Toxic Tuesday: Narcissistic Parents Part 3

November 11, 2014    Joy S.

This is the third segment of a four-part series by guest author, Joy S. See past Toxic Tuesday posts, Narcissistic Parents (Part 1) and Narcissistic Parents (Part 2)

We left off last week with Myth #1). “If I forgive someone, then that’s the same as saying that they didn’t do anything very bad.  My painful feelings will be discounted.”


Toxic Tuesday biochem hazard smallMyth # 2). “To forgive someone, I must also simultaneously forget that they ever offended me.  And if I haven’t forgotten, then I must not have really forgiven.”FALSE.Forgiveness is not AMNESIA.  :-). Your memories of pain are brain connections made – biology and chemistry of the past.  Reversing your neural connections is impossible.  Meaning, you both remember AND forgive. That’s normal.  (God doesn’t do memory wipes on us. If He did, then we wouldn’t be able to forgive because, duh, we wouldn’t remember what happened to us.)  It doesn’t mean that you didn’t really forgive the first time around, or that you’reabadforgiver, or a bad Christian.”Well, for argument’s sake,” you say, “can I simultaneously obsess/rehearse/reenact my pain AND forgive?”No. Very doubtful.Wise up!  You only have so much mental energy, and the enemy would love for you to squander all of it on the past.  (I mean, dwelling on what’s past is like saying you want to buy real estate at 1 Bad Memory Lane.  If so, then don’t build a house. You won’t need it.  Just install a sty.  I’ve had days, weeks, years when I just wallowed in a sty of self-pity (aka, sin).  Wallowed, wallowed, oinked…told everyone who’d listen to my tale of woes.  Rehearsed my NPD parent’s sins and dirt, churned up all the old emotions.  Not surprisingly, none of that gave me inspiration or the strength to obey God by forgiving like He commanded.  Eventually I crawled out of the sty and repented of my sin, my God-Daddy washed off my filth, and I got back down to forgiveness again.  Please learn from my sins.  Don’t hang out in the sty of self-pity.)Memories of your wounds can be valuable.  If they remind you of God’s past faithfulness, His sweet healing Grace, His deliverance from your NPDer’s control, or wisdom in how to protect yourself from unsafe people, keep them near.  If not, dump ’em.  (This is not the equivalent of giving your NPD parent a “get out of jail free” card.   Remember, they still have to face God for what they did to you.)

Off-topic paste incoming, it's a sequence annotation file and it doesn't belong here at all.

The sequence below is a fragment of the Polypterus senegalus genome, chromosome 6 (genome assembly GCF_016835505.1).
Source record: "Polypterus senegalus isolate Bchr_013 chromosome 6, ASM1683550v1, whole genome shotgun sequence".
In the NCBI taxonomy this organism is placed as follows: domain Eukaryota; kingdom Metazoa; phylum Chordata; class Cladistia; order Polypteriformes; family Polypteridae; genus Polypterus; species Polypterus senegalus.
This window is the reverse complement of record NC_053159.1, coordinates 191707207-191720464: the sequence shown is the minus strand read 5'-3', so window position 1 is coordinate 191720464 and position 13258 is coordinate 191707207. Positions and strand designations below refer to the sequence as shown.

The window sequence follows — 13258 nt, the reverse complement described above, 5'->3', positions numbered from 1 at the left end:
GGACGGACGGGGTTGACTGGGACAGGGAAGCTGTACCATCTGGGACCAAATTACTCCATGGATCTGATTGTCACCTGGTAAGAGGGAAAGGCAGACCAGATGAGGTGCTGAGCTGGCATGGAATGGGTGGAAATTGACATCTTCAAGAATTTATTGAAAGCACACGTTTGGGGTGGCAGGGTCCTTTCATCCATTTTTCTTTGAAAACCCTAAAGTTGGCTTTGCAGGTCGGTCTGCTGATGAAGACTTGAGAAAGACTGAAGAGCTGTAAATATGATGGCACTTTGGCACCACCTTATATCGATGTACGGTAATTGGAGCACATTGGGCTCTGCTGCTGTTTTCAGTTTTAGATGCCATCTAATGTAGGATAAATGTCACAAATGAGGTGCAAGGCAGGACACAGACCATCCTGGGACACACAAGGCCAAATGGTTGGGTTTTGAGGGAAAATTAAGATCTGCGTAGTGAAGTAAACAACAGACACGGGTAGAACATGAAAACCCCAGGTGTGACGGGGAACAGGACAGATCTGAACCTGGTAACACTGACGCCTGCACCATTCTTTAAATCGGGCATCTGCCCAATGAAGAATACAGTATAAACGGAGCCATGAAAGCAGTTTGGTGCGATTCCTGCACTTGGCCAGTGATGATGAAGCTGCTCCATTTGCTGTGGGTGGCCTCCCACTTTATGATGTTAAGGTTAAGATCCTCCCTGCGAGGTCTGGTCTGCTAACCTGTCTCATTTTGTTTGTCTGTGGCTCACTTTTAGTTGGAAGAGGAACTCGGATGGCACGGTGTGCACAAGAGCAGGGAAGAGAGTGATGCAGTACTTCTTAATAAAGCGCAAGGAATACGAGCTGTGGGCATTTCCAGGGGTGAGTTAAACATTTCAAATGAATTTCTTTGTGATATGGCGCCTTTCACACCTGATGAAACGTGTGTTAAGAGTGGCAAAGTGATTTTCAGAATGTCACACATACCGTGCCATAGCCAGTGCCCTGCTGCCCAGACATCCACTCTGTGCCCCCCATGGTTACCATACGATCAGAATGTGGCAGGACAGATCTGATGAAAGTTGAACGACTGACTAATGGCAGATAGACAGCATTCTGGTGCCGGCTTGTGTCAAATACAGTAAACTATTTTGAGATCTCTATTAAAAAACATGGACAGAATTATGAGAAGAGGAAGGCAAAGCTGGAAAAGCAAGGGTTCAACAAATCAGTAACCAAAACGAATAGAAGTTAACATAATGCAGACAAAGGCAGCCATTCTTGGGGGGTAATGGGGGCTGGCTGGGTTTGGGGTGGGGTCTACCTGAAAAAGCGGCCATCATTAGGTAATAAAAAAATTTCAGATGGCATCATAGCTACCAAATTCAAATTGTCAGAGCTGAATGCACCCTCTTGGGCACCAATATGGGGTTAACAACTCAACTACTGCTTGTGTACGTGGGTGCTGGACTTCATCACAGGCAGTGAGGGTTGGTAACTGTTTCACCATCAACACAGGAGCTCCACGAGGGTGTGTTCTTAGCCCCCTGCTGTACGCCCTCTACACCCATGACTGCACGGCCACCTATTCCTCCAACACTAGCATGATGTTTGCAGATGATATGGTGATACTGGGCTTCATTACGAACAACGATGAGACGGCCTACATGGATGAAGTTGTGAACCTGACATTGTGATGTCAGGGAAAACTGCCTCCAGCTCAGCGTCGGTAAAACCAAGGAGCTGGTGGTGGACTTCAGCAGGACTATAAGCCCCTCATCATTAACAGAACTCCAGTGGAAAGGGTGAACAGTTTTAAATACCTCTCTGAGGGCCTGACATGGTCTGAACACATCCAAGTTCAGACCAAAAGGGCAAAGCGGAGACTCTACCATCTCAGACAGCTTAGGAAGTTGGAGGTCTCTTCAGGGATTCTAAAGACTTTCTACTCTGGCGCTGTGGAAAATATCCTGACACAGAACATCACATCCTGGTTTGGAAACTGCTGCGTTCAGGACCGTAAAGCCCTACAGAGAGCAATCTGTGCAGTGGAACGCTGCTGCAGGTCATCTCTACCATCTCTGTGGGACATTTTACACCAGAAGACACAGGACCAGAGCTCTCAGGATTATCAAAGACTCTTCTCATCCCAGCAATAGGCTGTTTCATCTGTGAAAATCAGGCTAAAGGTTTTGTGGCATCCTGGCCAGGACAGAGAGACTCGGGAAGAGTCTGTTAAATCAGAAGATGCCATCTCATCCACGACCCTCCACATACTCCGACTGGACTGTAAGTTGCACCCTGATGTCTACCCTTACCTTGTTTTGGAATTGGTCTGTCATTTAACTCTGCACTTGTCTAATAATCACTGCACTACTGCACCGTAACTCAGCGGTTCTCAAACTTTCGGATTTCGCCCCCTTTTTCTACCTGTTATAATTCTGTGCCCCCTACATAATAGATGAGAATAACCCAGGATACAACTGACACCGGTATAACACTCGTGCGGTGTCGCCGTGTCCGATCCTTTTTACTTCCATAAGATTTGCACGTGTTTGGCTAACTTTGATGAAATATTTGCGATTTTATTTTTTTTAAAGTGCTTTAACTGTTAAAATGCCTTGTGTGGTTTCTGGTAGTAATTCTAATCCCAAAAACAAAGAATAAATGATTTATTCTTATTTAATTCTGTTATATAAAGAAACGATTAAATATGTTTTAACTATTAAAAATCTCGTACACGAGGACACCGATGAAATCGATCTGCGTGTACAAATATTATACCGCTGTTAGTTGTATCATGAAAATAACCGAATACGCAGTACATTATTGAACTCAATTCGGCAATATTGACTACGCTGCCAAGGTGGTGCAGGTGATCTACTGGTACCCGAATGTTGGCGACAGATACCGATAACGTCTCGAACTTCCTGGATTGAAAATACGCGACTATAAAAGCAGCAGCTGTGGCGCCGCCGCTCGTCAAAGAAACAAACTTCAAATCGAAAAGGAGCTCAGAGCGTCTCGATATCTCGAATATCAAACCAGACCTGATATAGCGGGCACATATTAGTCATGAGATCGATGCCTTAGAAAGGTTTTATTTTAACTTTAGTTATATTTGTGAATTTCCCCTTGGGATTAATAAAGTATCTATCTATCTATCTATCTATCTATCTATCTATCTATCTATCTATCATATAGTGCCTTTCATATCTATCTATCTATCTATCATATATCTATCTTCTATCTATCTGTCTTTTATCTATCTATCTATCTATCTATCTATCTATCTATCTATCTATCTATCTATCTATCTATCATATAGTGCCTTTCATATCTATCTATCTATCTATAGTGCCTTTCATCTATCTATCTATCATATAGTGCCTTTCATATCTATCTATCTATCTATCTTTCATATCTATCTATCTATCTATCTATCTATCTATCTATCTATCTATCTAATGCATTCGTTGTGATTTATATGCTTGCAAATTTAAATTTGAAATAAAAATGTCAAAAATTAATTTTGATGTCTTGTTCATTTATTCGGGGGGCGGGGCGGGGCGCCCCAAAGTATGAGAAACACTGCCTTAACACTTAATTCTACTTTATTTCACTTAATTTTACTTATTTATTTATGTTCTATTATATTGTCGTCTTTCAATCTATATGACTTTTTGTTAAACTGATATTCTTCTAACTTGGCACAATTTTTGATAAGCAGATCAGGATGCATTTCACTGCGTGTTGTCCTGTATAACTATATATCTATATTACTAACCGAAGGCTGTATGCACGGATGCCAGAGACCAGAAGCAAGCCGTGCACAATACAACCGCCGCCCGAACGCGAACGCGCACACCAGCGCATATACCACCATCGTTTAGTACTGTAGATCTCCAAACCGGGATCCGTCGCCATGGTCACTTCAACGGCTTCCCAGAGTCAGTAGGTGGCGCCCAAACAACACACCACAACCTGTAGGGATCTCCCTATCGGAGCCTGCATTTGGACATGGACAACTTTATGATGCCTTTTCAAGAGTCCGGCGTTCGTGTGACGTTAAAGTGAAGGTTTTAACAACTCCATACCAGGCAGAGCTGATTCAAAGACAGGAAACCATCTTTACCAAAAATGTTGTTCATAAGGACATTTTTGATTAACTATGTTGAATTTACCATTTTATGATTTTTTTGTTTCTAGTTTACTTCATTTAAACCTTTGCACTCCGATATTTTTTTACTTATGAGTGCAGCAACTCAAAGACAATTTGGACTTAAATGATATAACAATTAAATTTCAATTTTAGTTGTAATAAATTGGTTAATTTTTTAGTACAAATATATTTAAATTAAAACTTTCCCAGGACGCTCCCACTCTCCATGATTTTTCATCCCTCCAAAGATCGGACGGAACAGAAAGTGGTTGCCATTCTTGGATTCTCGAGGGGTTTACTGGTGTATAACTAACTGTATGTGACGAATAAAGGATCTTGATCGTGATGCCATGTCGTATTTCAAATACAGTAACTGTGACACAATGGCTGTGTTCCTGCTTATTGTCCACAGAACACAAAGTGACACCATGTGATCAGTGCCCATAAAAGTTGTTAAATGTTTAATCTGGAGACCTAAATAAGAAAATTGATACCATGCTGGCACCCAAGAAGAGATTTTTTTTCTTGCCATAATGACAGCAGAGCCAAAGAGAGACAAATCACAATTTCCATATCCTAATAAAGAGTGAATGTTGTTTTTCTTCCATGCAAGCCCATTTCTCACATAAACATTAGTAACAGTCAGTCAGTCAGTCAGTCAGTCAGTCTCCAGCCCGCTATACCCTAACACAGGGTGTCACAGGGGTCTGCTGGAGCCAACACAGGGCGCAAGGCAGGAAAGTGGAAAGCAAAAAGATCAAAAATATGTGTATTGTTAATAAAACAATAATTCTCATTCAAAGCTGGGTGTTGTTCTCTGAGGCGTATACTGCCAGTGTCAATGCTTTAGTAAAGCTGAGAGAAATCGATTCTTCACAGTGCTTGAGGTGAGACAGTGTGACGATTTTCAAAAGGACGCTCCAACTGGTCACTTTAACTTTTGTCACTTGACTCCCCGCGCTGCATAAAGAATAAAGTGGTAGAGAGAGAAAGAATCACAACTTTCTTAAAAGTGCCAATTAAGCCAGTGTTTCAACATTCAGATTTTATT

Recognize that you are in a battle!!   Say to God, “Daddy, I am not welcoming these unhealthy thoughts back after giving them to You.  Slay them on Your altar as a fresh gift from me.  Strengthen me to repel them.”  And mean it… mean every word.   Short of a miracle, your NPD parent will continue to be themselves and sin against you (even if you no longer live with them, they will find a way!).  So you are likely to have new offenses to forgive on a pretty regular basis.  Yep, sigh.  Forgiveness is not a one-time deed.  It is a conscious choice that you will have to make again, many, many times…at least that’s the goal.  Which leads me to the next myth.